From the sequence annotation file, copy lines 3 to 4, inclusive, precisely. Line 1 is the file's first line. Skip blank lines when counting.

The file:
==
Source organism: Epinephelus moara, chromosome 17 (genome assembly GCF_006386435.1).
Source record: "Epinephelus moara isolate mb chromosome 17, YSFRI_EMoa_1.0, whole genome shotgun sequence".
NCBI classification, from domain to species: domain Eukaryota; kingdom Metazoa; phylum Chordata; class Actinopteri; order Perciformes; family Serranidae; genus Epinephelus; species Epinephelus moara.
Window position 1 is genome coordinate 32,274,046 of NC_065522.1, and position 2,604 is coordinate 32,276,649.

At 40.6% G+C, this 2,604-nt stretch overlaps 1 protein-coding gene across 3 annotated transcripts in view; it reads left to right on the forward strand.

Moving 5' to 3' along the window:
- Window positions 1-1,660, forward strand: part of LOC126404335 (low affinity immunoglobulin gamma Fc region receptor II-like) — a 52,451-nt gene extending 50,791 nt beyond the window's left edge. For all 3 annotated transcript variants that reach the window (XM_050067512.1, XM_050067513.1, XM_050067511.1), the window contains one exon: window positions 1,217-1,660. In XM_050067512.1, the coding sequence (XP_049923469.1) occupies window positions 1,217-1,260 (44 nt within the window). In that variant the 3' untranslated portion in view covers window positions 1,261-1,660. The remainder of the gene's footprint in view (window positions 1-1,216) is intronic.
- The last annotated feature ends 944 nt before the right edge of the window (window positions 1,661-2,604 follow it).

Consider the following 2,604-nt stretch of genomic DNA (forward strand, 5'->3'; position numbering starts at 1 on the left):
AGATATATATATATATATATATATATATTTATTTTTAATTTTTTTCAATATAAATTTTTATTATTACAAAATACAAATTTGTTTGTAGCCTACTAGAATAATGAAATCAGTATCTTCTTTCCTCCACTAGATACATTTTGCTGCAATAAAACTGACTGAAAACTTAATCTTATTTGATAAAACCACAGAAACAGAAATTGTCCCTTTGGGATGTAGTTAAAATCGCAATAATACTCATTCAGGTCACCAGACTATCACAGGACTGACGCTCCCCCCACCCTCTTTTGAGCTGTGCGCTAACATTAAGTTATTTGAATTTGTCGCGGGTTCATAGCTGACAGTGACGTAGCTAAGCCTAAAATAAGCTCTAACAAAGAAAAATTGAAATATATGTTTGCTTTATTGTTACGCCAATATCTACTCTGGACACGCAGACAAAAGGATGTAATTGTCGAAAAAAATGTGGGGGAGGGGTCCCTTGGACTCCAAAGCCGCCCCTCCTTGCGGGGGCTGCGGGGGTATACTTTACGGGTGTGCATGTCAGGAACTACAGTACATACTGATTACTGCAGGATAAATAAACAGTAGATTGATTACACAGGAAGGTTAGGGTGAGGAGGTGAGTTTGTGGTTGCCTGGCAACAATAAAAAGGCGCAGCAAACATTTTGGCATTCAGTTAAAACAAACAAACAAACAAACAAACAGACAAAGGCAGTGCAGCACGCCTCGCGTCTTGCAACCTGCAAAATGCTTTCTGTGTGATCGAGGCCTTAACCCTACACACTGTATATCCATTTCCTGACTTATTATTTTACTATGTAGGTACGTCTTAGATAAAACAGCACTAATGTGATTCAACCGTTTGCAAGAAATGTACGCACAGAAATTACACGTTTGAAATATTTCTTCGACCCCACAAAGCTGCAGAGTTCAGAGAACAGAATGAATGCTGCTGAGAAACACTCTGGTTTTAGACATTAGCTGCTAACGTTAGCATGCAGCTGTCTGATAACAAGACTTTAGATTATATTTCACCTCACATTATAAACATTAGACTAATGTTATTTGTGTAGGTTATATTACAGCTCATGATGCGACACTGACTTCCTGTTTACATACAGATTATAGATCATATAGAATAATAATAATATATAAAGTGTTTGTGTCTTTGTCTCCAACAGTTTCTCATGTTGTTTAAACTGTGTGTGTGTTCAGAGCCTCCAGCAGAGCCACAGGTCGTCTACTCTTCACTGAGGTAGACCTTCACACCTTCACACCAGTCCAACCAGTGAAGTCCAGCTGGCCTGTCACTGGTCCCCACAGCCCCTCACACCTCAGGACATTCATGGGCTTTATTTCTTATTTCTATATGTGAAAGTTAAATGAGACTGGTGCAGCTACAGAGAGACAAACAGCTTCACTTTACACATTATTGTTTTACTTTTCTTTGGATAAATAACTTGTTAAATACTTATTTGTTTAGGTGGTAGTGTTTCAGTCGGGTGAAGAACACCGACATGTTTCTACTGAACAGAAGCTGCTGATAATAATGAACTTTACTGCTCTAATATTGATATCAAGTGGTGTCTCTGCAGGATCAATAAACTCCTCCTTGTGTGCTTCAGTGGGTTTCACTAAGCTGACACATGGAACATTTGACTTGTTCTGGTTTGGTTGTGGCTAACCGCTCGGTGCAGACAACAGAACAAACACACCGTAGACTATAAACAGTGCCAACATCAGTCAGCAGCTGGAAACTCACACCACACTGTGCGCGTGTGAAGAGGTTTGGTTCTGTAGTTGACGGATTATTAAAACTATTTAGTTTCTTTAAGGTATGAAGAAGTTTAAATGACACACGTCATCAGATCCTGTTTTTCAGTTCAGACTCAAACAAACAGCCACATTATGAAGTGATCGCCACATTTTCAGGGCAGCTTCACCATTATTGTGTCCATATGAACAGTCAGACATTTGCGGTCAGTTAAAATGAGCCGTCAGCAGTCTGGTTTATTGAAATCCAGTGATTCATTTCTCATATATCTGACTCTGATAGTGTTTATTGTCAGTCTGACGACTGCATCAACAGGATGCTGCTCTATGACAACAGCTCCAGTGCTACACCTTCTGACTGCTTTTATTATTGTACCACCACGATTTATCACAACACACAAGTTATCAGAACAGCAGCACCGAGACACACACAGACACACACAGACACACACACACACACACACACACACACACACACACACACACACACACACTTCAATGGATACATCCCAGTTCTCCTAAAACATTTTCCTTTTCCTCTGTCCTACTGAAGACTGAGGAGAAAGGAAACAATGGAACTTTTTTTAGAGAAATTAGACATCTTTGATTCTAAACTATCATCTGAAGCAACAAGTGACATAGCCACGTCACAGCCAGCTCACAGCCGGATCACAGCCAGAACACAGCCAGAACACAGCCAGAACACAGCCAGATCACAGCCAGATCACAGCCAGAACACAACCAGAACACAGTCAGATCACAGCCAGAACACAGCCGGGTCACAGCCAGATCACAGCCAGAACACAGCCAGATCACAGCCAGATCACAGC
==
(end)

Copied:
NCBI classification, from domain to species: domain Eukaryota; kingdom Metazoa; phylum Chordata; class Actinopteri; order Perciformes; family Serranidae; genus Epinephelus; species Epinephelus moara.
Window position 1 is genome coordinate 32,274,046 of NC_065522.1, and position 2,604 is coordinate 32,276,649.